I decided to do it alone and do it better. I carved my own path and now I’m working on bigger projects that are much more rooted in who I am and what I believe in.

Lucky Ones Project: Open Studio x StreetARToronto

How do you do things differently?

With Lucky Ones, we prioritize people over schedules, over getting the best shot, over everything. For me, it’s about making sure that everyone working on a project with us is treated with equity and respect. I want to make sure that everyone can sit comfortably in their own values.

My company is small – it’s mostly just me until we’re ready to go to camera and ready to get on set. Staying small allows me the flexibility to make sure that people who are joining the team know what they’re in for. Letting people fully consent to what they are signing up for is so important to me.

I try to be as transparent as possible by sharing the scenes we’re going to shoot, the interview questions, the schedule for the project, the breakdown of where the money is going. We can all take care of each other if we know where things are going if we know schedules well in advance.

This transparency is integral to our culture at Lucky Ones. I want people to be able to come to me with any questions or comments. I want them to know I’m not running the show, I’m just guiding. What we’re doing is a team sport and I’m just shaping the pathway. From there, I encourage everyone’s input.

What are the challenges you’ve experienced in this industry?

 It’s still very male-centric. There is a huge barrier to entry to secure bigger commercial clients. If you want to work on a big commercial or TV show, you’re going to run up against clients who want a guarantee of who’s going to be on set. Pitching the fact that we are a people-first production company can hurt us in a lot of ways because these clients want a super tight turnaround, they’re reluctant to take a chance on a crew they haven’t worked with before, especially when the people you work with aren’t the people you typically see on set.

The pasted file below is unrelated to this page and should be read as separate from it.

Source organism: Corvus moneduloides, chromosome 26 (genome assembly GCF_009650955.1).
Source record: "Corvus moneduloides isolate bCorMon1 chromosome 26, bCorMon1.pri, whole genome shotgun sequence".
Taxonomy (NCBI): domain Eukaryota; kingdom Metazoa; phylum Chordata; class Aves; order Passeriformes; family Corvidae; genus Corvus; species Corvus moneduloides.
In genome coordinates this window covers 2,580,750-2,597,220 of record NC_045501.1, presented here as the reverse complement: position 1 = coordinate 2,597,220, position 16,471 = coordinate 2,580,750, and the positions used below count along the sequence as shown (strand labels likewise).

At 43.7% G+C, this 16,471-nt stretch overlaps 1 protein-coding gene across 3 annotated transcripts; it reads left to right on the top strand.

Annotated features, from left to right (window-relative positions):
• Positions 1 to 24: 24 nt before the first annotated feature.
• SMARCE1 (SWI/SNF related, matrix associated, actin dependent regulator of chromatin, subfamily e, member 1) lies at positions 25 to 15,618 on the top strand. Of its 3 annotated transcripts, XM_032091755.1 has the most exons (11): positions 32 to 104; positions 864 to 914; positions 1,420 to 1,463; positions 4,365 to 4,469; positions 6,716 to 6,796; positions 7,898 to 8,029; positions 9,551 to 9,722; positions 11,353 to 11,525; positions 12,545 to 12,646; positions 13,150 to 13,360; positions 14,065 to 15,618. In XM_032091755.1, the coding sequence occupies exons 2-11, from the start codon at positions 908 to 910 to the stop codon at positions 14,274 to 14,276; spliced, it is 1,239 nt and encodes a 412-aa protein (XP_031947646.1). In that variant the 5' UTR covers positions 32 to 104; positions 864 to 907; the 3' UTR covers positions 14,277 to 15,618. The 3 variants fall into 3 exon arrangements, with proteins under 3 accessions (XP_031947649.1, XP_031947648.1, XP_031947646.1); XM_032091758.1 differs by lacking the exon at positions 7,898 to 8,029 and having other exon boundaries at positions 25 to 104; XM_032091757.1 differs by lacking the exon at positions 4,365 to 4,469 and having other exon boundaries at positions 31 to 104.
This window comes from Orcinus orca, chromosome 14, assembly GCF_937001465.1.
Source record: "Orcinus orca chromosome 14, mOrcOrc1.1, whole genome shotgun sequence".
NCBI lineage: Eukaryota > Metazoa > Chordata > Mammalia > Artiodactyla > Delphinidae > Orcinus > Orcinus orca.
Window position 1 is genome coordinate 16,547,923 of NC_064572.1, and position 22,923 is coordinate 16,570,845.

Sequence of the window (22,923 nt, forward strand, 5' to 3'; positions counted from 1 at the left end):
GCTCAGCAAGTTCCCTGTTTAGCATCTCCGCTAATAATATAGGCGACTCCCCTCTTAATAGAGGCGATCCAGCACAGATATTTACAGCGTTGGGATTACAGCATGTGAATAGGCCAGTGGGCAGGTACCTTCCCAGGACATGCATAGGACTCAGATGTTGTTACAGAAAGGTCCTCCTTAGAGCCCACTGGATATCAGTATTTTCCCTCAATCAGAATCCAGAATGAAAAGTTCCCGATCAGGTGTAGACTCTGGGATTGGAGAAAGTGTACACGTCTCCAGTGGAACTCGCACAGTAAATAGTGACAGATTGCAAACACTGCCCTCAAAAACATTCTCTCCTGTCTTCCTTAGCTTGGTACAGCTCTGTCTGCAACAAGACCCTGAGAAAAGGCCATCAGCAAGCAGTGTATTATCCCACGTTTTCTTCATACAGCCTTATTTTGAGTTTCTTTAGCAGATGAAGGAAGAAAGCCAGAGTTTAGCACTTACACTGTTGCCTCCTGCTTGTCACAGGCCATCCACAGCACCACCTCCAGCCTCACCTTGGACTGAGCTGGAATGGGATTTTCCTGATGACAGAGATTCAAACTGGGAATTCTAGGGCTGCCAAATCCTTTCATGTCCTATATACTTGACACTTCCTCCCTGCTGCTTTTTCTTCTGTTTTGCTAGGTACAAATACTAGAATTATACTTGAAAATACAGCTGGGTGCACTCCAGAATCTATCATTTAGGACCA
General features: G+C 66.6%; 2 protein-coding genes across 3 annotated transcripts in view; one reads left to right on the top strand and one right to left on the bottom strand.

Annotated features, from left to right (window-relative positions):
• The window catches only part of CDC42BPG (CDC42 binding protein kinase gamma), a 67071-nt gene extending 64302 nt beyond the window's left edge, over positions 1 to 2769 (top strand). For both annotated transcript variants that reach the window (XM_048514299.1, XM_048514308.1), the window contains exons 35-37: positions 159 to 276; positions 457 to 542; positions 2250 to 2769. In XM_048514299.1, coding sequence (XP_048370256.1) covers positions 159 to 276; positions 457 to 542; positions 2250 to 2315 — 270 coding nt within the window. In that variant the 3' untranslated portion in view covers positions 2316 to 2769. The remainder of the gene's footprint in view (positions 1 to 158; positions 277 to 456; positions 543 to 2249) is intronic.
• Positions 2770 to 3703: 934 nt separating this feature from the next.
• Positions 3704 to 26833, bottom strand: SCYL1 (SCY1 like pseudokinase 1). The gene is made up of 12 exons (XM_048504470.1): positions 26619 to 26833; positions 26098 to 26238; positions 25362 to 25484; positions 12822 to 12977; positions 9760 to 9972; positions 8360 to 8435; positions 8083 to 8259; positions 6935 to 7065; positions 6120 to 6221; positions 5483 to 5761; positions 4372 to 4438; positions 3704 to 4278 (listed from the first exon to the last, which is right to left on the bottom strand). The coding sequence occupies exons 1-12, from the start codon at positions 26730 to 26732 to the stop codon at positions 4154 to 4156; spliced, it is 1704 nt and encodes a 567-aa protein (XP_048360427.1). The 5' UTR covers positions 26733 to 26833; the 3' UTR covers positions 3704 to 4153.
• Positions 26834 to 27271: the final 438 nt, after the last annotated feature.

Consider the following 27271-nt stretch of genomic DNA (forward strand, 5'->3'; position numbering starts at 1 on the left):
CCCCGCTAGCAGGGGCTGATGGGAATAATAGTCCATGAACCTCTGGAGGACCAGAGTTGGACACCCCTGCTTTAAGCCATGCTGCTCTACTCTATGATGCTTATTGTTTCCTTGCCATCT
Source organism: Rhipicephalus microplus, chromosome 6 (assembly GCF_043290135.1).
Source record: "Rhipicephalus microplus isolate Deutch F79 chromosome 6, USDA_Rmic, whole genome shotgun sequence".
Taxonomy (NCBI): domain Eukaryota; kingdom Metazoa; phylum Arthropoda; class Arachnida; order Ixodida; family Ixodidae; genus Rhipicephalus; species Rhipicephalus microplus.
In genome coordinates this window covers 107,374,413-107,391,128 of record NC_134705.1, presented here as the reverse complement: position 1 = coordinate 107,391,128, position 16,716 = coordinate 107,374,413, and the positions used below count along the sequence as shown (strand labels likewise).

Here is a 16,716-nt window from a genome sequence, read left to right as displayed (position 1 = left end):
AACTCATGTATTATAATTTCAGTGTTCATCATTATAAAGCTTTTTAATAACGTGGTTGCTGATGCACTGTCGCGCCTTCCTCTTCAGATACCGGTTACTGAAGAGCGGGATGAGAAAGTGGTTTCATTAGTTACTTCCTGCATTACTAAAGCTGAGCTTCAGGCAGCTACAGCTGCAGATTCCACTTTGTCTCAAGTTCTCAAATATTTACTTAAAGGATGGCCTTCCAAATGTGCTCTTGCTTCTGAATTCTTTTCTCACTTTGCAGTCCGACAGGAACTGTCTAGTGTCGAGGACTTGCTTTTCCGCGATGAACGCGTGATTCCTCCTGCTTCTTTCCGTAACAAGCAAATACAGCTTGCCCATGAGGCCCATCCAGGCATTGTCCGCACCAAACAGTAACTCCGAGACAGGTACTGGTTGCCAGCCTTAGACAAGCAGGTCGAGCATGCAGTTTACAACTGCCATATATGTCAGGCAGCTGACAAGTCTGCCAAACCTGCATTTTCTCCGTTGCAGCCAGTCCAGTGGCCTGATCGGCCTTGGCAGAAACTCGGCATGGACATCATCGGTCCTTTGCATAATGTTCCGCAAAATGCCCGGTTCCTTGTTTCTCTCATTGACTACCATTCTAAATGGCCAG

That’s the issue right now. We’ll put the representation on screen but when you go behind the scenes, it’s still very much status quo.

I read your equity and inclusion statement, and appreciated the recognition of representation both in front and behind the camera. Can you speak a little bit more to the importance of that?

I personally identify as being on the margins and so I know what it’s like to exist in environments where you’re not considered. For example, if you’re shooting a documentary and filming outside, most production companies would say that you need to hire people who are physically fit, or a Director of Photography who can lift 50 lbs. For me, you want to make concessions for people who are really good at their job. You want to give people opportunities to be good at their job.

If a good camera person can’t carry heavy equipment because they have a disability or are immune-compromised – especially now that we have COVID, many people have lower lung capacity – let’s just hire someone who can carry that stuff.

It’s important to me to hire neurodivergent people, to hire people who have disabilities – people who have great skills but are otherwise overlooked. Lucky Ones never wants to put the schedule ahead of people. We want to hire people who might not otherwise have this opportunity to flourish.